A process running as SYSTEM and installed in an appropriate location can bypass UIPI and get on to the Secure Desktop.

Leverage the existing programs that do this -- RealVNC (not the free edition, unfortunately) and UltraVNC for example.

Run the server on your PC and connect the client to it from another computer. Take a screenshot of the client window.

Although it's probably just as easy to take a picture of the screen.

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Oh that's right... I have another machine I can VNC to and see the secure desktop - I totally forgot about that. – Nathan Osman Jan 27 '12 at 2:40

There is an even better way. With the help of two free open source tools, Greenshot and Process Hacker, you will be able to create a screenshot of the secure desktop with these benefits:

  • No fiddling and no systemfile or registry changes required
  • You don't need to type anything into a command prompt (for mouse users it's a benefit)
  • It's easier to execute and, besides the first setup, a lot less time consuming. Let's start!

    1. Download Greenshot and configure the settings so it will autosave a picture of the whole screen to a folder if you're pressing the Print Screen key.

    2. Download Process Hacker. If you see the main window of Process Hacker, make sure Greenshot is closed and click on "Hacker" and "Run as..."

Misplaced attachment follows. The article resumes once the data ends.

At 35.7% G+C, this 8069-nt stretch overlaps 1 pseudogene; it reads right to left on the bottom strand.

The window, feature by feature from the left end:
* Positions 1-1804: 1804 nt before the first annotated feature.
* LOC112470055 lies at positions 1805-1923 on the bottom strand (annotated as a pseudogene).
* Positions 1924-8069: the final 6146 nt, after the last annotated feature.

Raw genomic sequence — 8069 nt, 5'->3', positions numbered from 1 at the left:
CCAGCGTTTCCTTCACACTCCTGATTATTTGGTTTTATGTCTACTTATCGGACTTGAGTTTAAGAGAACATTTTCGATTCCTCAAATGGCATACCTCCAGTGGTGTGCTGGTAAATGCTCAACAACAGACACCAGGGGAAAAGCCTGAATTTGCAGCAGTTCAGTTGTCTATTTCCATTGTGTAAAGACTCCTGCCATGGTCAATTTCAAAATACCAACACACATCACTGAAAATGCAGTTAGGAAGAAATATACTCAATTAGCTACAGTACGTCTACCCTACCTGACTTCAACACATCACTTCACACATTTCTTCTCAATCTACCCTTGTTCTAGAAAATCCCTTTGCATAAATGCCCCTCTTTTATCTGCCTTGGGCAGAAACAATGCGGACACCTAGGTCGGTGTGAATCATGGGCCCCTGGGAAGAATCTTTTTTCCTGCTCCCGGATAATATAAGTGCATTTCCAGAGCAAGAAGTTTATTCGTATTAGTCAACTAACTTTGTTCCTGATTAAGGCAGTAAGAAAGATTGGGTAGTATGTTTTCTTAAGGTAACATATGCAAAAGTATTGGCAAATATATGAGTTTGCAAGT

3. Select the executable file of Greenshot in "Program". At "User name", click the list and choose "NT AUTHORITY\SYSTEM". "Type" should be Service, Session ID 1 and at "Desktop" select "WinSta0\Winlogon". This is important!

    4. Now you should be already good to go, click "OK", when Greenshot has finished loading (should be short), open an UAC window and press the Print Key. You should now see a picture of the secure desktop in your specified folder in Greenshot! If you don't need to create UAC screenshots anymore, simply kill the Greenshot process.

Have fun! I have confirmed and tested this by myself after several tests, because I haven't liked the solutions here so far.

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+1 This sounds promising – nixda Nov 15 '14 at 16:06